Bangladesh:
by Rezwan

In Bangladesh, Eid means sharing happiness with the family, giving new clothes of all colors to all dependent members of the family and wearing them on this day. On this day special foods are prepared, the preparation of which may start several days before. The items include Semai(vermicelli), Doi Bara, Chotpoti, Biriani, Firni, Sweets and many more. This day there is an open invitation to everybody. In the morning people perform the obligatory Eid prayer mostly in mosques. There are special grounds prepared for praying en-masse and there may be a crowd of well over 100,000 in one congregation in some places.

People visit family members, neighbors and acquaintances’ houses and everybody is welcomed with food and blessings. Even the non-Muslims are welcome and included in the celebration. People embrace one another (for the male) irrespective of status or age. They also visit the graves of the relatives and pious Muslims. It is a religious obligation on the day to pay fitra ( a dole) to the needy at a fixed rate as a thanks giving. People also pay clothes and money as zakaat to poor so that the poor, too, may enjoy the day along with others, and may not be worried for earning their livelihood at least on the day of happiness.

It is customary to take blessings from the elderly who in return give monetary tips (Eidi). Specially the children are more kin to collect all the tips they can accumulate and have some money to celebrate on their own, like going to theatre in bunch or having a party. The visits go on for a couple of more days till the Eid vacation is over. Some people go visit cemeteries to remember and pray for their loved ones.

Eid fairs and sports competitions are organized at many rural places. These fairs have merry-go-rounds, puppet shows, spiritual concerts and bioscopes and many handicrafts are sold. Boat race, kabadi, football and even cricket matches are organized which draw a lot of crowd. The Eid holidays last from minimum three days up to a week making all these possible.

The remarkable thing in celebrating Eid in Bangladesh is the family bonds. No matter how far one is from the family for the whole year, he/she will go back to the ancestral home and celebrate Eid with kith and kins. E.g. Dhaka, being a mega city has a population well over 11 million. Almost 40%-50% of the population goes to their village/small town home causing a great rush in traffic (and some accidents) just before and after the Eid holidays. But this pain is part of the happiness of celebrating together.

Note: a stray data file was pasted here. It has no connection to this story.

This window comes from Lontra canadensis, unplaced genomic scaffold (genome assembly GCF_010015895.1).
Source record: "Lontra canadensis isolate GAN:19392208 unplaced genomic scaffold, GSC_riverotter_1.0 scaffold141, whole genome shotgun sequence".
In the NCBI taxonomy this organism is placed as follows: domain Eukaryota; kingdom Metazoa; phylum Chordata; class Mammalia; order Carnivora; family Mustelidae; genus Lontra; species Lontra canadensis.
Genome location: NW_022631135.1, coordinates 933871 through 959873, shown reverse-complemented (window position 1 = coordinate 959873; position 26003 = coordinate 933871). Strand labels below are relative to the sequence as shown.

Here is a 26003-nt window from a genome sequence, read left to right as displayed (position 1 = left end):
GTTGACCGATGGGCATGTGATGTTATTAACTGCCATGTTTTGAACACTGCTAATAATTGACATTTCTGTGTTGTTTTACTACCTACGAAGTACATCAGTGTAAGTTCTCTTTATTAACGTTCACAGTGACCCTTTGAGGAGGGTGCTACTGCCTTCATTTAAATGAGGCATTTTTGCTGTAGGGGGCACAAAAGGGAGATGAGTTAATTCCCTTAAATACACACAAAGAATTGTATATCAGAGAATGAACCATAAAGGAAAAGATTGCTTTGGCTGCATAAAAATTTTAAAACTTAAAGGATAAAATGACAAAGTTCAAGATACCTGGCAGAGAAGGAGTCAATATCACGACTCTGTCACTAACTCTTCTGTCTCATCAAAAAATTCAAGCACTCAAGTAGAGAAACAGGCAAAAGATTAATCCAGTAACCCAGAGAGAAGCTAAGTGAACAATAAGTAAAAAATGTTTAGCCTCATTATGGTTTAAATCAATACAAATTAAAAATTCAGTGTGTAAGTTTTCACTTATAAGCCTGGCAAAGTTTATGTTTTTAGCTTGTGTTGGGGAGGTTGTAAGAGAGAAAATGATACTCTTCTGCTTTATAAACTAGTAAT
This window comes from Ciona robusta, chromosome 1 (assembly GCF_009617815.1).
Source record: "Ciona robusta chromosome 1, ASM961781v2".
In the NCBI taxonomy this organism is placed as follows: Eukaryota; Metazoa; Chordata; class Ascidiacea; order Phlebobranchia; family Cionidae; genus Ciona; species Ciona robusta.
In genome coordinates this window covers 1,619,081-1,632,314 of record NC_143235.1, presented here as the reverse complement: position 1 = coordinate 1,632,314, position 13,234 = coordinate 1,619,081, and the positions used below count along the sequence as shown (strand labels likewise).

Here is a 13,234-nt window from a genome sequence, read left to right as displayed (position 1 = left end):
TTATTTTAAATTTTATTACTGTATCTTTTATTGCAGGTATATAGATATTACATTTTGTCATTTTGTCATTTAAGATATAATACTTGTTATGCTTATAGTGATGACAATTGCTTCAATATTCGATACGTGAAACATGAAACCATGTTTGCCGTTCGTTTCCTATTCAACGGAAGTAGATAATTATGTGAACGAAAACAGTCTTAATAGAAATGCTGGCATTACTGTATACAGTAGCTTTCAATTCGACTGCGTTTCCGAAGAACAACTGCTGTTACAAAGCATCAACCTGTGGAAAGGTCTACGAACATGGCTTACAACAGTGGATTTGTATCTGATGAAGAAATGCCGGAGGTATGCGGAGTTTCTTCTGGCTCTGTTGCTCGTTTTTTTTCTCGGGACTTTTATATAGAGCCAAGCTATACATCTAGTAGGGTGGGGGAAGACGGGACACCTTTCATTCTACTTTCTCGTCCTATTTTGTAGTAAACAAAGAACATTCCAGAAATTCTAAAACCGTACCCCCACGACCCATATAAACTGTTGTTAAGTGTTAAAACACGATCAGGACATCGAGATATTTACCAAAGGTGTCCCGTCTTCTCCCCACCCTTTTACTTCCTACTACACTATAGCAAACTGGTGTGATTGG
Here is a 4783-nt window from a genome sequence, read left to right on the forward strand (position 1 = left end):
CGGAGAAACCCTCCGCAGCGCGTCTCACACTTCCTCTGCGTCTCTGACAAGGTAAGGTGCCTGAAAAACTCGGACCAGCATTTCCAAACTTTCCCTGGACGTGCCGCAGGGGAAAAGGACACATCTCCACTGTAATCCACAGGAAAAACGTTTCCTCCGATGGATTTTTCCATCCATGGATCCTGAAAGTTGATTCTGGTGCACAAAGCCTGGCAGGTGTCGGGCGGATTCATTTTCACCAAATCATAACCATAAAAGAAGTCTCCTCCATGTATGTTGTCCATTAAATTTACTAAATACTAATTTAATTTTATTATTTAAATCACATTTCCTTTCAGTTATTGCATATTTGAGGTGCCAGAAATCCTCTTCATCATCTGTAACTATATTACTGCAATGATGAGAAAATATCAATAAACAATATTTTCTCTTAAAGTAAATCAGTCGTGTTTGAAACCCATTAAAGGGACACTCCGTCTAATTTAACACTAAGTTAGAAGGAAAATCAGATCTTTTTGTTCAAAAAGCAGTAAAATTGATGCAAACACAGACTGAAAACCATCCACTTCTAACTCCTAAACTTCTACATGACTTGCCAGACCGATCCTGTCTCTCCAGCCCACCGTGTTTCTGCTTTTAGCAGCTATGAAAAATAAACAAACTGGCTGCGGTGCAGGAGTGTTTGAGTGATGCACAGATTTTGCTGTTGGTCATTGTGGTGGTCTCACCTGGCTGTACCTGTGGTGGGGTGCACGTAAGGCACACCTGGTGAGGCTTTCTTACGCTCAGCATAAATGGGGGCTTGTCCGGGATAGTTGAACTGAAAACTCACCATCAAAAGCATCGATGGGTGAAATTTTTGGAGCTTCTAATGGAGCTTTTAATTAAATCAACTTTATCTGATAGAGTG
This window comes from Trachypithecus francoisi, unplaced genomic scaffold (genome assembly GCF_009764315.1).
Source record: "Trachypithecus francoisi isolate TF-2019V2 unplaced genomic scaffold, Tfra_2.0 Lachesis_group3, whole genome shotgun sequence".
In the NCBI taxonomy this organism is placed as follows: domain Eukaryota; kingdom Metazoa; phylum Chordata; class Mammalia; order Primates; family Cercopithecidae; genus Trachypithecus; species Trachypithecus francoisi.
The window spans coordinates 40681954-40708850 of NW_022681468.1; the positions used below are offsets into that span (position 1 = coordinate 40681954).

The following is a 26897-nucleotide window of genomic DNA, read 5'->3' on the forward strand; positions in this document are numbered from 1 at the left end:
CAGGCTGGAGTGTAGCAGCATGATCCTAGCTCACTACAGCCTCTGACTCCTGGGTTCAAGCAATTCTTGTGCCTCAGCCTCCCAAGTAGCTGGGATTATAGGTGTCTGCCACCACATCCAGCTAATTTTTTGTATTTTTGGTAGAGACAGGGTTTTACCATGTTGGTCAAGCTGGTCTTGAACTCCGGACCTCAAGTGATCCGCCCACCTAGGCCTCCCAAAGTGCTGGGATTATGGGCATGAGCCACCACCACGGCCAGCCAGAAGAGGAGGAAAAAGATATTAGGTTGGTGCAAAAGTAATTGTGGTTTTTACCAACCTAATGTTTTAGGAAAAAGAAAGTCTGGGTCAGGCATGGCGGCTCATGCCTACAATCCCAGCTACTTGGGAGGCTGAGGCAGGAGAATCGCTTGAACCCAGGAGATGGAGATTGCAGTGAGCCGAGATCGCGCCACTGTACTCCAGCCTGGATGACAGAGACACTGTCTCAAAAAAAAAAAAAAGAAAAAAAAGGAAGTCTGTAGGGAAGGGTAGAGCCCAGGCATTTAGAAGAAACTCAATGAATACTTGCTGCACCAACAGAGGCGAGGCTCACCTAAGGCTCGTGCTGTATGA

Egypt:
by Karim Elsahy

A typical Eid morning in Egypt goes accordingly. You wake up early, usually disgruntled, and go pray a special prayer, in my opinion the most beautiful Muslim prayer there is, and quickly overcome your discontent about waking up so early (well it is right after dusk!). This is always done with family and friends. Up until this stage, as well as the customary follow up breakfast, most Egyptians act cohesively. Divergence starts right after. The portion of the younger generation that can escape the family obligations tend to migrate towards the nearest body of water (typically the Red Sea) while those that cant escape, or those with better moral fiber according to some, spend at least the first day playing musical chairs between families houses. I’ve done both growing up and they both felt really good, in their own way ;)

The most entertaining thing to see are the college kids that start drinking immediately; drunk by 9am. After a month of prohibition what do you expect?

All in all, there is a general “happy” mood and most Egyptians can agree on one thing at this point… Thank GOD it’s over!

Jordan:
by Roba Al Assi

It's quite fascinating how culture and tradition choose to highlight a given criteria in whichever way they deem appropriate. It's as if they add the finishing touches- the red purse that makes the white dress stunning and the blue icing over the cake.

In the case of Eid, a Mulim holiday celebrated bi-annually by over a billion Muslims, the diversity in the finishing touches is amusing, especially as only 18% of Muslims live in the Arab world.

Having spent my childhood in a very globalized community, I have come to realize that these finishing touches are an essential part of my identity- in this case, a Levantine Arab, as the Levant shares the same finishing touches when it comes to such wide-scale celebrations.

Eid, to the millions of people that live in the Fertile Crescent, is the sweet smell of freshly baked date-cakes called ‘Ma'mool', the excitement of the crisp new clothes waiting to be worn, and the aroma of Arabic coffee hovering around the house.